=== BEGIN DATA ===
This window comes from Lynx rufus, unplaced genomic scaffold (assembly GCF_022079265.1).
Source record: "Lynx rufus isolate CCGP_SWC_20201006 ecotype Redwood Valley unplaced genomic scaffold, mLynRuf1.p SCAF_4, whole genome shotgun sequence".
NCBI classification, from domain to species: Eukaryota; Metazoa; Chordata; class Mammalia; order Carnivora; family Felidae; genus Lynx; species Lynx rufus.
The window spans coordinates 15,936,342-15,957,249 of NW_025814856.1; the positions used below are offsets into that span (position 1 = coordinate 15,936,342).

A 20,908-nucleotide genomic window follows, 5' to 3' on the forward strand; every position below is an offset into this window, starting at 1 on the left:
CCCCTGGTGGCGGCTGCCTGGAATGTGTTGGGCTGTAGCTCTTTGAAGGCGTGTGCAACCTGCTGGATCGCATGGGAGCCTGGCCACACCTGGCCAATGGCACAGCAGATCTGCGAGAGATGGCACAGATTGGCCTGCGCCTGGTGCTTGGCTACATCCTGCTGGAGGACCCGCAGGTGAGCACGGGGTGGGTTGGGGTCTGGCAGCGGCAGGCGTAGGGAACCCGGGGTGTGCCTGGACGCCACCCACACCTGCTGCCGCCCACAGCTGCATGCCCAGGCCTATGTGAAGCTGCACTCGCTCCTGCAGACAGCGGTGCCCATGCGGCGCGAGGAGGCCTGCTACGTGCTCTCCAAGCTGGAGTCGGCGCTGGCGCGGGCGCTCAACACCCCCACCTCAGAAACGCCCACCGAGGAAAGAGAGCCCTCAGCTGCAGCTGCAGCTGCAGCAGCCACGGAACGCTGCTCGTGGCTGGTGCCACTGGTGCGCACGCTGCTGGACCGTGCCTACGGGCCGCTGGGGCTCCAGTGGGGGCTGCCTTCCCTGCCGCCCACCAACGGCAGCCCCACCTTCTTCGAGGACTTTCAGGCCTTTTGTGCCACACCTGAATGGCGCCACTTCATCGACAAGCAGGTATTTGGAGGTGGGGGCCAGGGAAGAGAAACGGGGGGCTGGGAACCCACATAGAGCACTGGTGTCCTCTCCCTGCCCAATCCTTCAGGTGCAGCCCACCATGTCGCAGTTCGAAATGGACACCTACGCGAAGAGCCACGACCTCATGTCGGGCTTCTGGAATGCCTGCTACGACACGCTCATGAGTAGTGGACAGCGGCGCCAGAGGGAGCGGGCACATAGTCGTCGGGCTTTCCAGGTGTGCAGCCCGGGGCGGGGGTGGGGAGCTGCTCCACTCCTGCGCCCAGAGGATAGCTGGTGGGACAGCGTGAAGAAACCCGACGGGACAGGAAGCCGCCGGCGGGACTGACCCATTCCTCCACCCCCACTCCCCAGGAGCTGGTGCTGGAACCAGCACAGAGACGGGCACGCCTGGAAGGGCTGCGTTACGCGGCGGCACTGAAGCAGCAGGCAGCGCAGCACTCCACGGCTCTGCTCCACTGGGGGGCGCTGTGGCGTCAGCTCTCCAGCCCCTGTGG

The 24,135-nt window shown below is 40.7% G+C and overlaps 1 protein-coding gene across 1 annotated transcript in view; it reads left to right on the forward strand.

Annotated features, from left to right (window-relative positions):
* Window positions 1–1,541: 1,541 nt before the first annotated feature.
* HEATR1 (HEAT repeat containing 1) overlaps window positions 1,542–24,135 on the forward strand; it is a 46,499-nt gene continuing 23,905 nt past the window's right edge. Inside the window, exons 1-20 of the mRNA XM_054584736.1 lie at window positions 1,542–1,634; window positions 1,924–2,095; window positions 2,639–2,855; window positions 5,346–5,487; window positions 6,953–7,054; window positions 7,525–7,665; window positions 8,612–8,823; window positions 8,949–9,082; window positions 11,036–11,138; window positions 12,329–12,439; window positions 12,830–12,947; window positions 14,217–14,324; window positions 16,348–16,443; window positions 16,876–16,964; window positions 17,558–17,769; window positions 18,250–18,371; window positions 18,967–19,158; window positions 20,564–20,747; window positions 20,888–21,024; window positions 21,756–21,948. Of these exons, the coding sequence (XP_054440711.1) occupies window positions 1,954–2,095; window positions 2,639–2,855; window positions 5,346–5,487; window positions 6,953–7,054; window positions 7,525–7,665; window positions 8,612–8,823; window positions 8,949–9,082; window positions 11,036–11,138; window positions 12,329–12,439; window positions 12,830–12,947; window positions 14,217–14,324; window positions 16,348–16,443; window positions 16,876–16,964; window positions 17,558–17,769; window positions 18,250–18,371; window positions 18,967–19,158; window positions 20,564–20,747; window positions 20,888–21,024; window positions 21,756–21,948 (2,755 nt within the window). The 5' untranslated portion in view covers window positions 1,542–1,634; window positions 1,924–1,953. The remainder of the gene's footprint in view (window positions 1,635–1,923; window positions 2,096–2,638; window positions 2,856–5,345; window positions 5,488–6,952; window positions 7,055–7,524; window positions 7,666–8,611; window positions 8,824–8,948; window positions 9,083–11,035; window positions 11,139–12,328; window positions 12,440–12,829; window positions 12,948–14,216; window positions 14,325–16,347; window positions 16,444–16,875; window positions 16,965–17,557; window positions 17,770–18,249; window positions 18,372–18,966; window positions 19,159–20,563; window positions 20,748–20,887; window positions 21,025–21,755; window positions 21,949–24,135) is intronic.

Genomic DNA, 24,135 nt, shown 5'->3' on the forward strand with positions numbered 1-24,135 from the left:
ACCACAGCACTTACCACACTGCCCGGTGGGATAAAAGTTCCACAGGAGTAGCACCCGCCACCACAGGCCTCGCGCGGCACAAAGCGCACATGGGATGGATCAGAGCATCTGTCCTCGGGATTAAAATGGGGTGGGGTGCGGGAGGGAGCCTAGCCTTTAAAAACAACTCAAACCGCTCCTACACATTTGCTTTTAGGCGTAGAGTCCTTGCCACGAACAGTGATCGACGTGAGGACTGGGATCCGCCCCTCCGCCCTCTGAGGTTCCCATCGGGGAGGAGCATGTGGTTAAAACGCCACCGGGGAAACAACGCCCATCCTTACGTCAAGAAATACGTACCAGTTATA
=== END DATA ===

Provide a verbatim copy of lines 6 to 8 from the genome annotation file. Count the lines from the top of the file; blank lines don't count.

CCCCTGGTGGCGGCTGCCTGGAATGTGTTGGGCTGTAGCTCTTTGAAGGCGTGTGCAACCTGCTGGATCGCATGGGAGCCTGGCCACACCTGGCCAATGGCACAGCAGATCTGCGAGAGATGGCACAGATTGGCCTGCGCCTGGTGCTTGGCTACATCCTGCTGGAGGACCCGCAGGTGAGCACGGGGTGGGTTGGGGTCTGGCAGCGGCAGGCGTAGGGAACCCGGGGTGTGCCTGGACGCCACCCACACCTGCTGCCGCCCACAGCTGCATGCCCAGGCCTATGTGAAGCTGCACTCGCTCCTGCAGACAGCGGTGCCCATGCGGCGCGAGGAGGCCTGCTACGTGCTCTCCAAGCTGGAGTCGGCGCTGGCGCGGGCGCTCAACACCCCCACCTCAGAAACGCCCACCGAGGAAAGAGAGCCCTCAGCTGCAGCTGCAGCTGCAGCAGCCACGGAACGCTGCTCGTGGCTGGTGCCACTGGTGCGCACGCTGCTGGACCGTGCCTACGGGCCGCTGGGGCTCCAGTGGGGGCTGCCTTCCCTGCCGCCCACCAACGGCAGCCCCACCTTCTTCGAGGACTTTCAGGCCTTTTGTGCCACACCTGAATGGCGCCACTTCATCGACAAGCAGGTATTTGGAGGTGGGGGCCAGGGAAGAGAAACGGGGGGCTGGGAACCCACATAGAGCACTGGTGTCCTCTCCCTGCCCAATCCTTCAGGTGCAGCCCACCATGTCGCAGTTCGAAATGGACACCTACGCGAAGAGCCACGACCTCATGTCGGGCTTCTGGAATGCCTGCTACGACACGCTCATGAGTAGTGGACAGCGGCGCCAGAGGGAGCGGGCACATAGTCGTCGGGCTTTCCAGGTGTGCAGCCCGGGGCGGGGGTGGGGAGCTGCTCCACTCCTGCGCCCAGAGGATAGCTGGTGGGACAGCGTGAAGAAACCCGACGGGACAGGAAGCCGCCGGCGGGACTGACCCATTCCTCCACCCCCACTCCCCAGGAGCTGGTGCTGGAACCAGCACAGAGACGGGCACGCCTGGAAGGGCTGCGTTACGCGGCGGCACTGAAGCAGCAGGCAGCGCAGCACTCCACGGCTCTGCTCCACTGGGGGGCGCTGTGGCGTCAGCTCTCCAGCCCCTGTGG

The 24,135-nt window shown below is 40.7% G+C and overlaps 1 protein-coding gene across 1 annotated transcript in view; it reads left to right on the forward strand.

Annotated features, from left to right (window-relative positions):